To prevent damage to the switch lever 115a, and moreover to prevent inadvertent actuation thereof, preferably a switch lever guard 121 is welded or otherwise secured to the bight of the U-shaped member 119. Suitable indicia may be applied to the U-shaped member 119 to indicate the particular condition of the switch lever 115a. Furthermore, to eliminate wear of the power cord 116 where it enters the grip 114 and to support the cord at a greater distance from the center of the lawn mower, a coiled spring 122 may preferably be provided, arranged concentricaily with the power cord and the end of the handle grip portion 114. As illustrated, the power cord 116 is relatively short and terminates in a conventional male type plug connector 123 for connection with a power cord. In this way, the power cord may be disconnected closely adjacent the mower and a minimum of extension cord is normally associated with the lawn mower 20.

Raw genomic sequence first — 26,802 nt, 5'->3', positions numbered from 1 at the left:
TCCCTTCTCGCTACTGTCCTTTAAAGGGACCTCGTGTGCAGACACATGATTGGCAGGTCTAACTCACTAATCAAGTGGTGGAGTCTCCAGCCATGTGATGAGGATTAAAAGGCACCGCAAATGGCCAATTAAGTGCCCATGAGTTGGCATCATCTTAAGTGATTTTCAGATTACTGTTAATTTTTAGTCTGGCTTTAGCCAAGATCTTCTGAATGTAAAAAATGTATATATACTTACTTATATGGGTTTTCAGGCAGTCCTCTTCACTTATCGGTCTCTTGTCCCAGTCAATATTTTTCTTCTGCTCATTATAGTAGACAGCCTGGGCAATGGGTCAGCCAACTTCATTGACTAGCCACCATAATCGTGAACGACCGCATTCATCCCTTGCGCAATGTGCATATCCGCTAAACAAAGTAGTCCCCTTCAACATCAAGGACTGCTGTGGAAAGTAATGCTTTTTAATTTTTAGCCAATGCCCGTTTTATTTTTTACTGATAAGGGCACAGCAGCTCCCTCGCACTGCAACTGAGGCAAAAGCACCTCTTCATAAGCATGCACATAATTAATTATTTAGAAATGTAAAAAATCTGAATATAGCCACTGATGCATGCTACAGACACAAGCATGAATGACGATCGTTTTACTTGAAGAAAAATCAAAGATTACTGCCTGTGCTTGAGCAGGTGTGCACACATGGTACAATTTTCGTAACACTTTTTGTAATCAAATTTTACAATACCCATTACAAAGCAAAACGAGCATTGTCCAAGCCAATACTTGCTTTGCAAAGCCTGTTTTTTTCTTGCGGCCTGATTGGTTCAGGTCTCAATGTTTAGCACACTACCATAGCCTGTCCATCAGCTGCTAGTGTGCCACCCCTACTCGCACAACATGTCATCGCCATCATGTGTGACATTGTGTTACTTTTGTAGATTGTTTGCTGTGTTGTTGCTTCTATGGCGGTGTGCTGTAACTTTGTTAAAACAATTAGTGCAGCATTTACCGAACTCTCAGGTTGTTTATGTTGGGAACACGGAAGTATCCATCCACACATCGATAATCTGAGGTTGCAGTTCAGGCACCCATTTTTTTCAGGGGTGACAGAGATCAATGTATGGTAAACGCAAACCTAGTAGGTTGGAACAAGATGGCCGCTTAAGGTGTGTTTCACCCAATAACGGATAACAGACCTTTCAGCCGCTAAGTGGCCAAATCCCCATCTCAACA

With the above described arrangement, the power cord 116 comes out of the lawn mower on one side thereof, and to avoid any problem with the power cord, it would be desirable to be able to reverse the handle and push the mower first in one direction and then in the other, with one side of the mower being the front when moving in one direction, and the opposite side being the front when going in the other direction. To permit this, the handle 26 must be pivotally connected to the carriage 21 at an axis of symmetry. As illustrated, the fork portions 110 and 111 are pivoted one to either end of the flange 22c defining the mechanism chamber 42. As illustrated in the drawings, a handle pivot bolt 128 extends through the peripheral flange 220 at either end thereof. Moreover, the housing 22 is illustrated as having defined therein a rectangular recess 129 to receive the head of the bolt 123 in a nonrotatable manner. This bolt extends through the fork portions 110 and 111, as best shown in Figs. 3 and 6 of the drawings, and a suitable nut attached to the bolts 128 secures the handle to the housing 22 in a manner to permit pivotal movement about the common axis of bolts 128. Preferably, handle pivot washers 130 and 131 are disposed one on either side of the fork portions 110 and 111 where secured to the housing 22. Due to the symmetrical positioning, the handle 26 may readily be pivoted from one side to the other, as best shown in solid and in dotted lines by positions A and B in Fig. 9 of the drawings.